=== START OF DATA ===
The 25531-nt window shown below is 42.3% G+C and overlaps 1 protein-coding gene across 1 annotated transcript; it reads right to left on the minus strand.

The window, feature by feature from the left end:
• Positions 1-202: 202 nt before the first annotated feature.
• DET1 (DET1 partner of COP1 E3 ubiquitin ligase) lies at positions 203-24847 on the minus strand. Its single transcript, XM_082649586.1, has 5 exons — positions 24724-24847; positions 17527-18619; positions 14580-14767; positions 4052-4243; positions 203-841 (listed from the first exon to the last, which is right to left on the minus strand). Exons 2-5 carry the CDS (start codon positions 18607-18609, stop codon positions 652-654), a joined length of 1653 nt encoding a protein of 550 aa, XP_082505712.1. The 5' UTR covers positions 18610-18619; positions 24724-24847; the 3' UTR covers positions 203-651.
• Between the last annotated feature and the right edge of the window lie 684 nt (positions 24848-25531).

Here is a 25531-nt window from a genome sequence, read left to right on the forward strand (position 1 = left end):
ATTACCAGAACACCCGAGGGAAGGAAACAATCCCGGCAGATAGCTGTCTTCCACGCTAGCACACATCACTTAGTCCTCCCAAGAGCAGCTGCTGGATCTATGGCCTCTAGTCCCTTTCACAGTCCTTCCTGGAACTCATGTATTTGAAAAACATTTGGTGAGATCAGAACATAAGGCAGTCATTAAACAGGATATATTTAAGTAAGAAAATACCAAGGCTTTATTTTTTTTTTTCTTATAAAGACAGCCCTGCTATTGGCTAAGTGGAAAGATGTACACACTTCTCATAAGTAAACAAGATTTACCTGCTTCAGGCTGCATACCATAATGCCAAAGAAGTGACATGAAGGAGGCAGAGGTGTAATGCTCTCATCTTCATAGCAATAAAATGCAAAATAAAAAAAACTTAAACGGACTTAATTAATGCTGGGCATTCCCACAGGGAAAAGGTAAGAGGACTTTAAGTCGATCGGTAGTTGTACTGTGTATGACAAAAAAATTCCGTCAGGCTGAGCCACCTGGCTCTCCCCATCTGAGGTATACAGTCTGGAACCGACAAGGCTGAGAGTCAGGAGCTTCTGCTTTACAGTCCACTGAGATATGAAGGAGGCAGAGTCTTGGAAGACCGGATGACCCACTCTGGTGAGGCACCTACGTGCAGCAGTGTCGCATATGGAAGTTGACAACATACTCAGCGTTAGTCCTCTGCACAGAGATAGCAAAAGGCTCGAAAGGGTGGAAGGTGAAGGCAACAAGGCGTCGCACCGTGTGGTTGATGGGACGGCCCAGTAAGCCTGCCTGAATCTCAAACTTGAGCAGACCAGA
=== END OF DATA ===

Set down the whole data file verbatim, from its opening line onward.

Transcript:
The 25531-nt window shown below is 42.3% G+C and overlaps 1 protein-coding gene across 1 annotated transcript; it reads right to left on the minus strand.

The window, feature by feature from the left end:
• Positions 1-202: 202 nt before the first annotated feature.
• DET1 (DET1 partner of COP1 E3 ubiquitin ligase) lies at positions 203-24847 on the minus strand. Its single transcript, XM_082649586.1, has 5 exons — positions 24724-24847; positions 17527-18619; positions 14580-14767; positions 4052-4243; positions 203-841 (listed from the first exon to the last, which is right to left on the minus strand). Exons 2-5 carry the CDS (start codon positions 18607-18609, stop codon positions 652-654), a joined length of 1653 nt encoding a protein of 550 aa, XP_082505712.1. The 5' UTR covers positions 18610-18619; positions 24724-24847; the 3' UTR covers positions 203-651.
• Between the last annotated feature and the right edge of the window lie 684 nt (positions 24848-25531).

Here is a 25531-nt window from a genome sequence, read left to right on the forward strand (position 1 = left end):
ATTACCAGAACACCCGAGGGAAGGAAACAATCCCGGCAGATAGCTGTCTTCCACGCTAGCACACATCACTTAGTCCTCCCAAGAGCAGCTGCTGGATCTATGGCCTCTAGTCCCTTTCACAGTCCTTCCTGGAACTCATGTATTTGAAAAACATTTGGTGAGATCAGAACATAAGGCAGTCATTAAACAGGATATATTTAAGTAAGAAAATACCAAGGCTTTATTTTTTTTTTTCTTATAAAGACAGCCCTGCTATTGGCTAAGTGGAAAGATGTACACACTTCTCATAAGTAAACAAGATTTACCTGCTTCAGGCTGCATACCATAATGCCAAAGAAGTGACATGAAGGAGGCAGAGGTGTAATGCTCTCATCTTCATAGCAATAAAATGCAAAATAAAAAAAACTTAAACGGACTTAATTAATGCTGGGCATTCCCACAGGGAAAAGGTAAGAGGACTTTAAGTCGATCGGTAGTTGTACTGTGTATGACAAAAAAATTCCGTCAGGCTGAGCCACCTGGCTCTCCCCATCTGAGGTATACAGTCTGGAACCGACAAGGCTGAGAGTCAGGAGCTTCTGCTTTACAGTCCACTGAGATATGAAGGAGGCAGAGTCTTGGAAGACCGGATGACCCACTCTGGTGAGGCACCTACGTGCAGCAGTGTCGCATATGGAAGTTGACAACATACTCAGCGTTAGTCCTCTGCACAGAGATAGCAAAAGGCTCGAAAGGGTGGAAGGTGAAGGCAACAAGGCGTCGCACCGTGTGGTTGATGGGACGGCCCAGTAAGCCTGCCTGAATCTCAAACTTGAGCAGACCAGA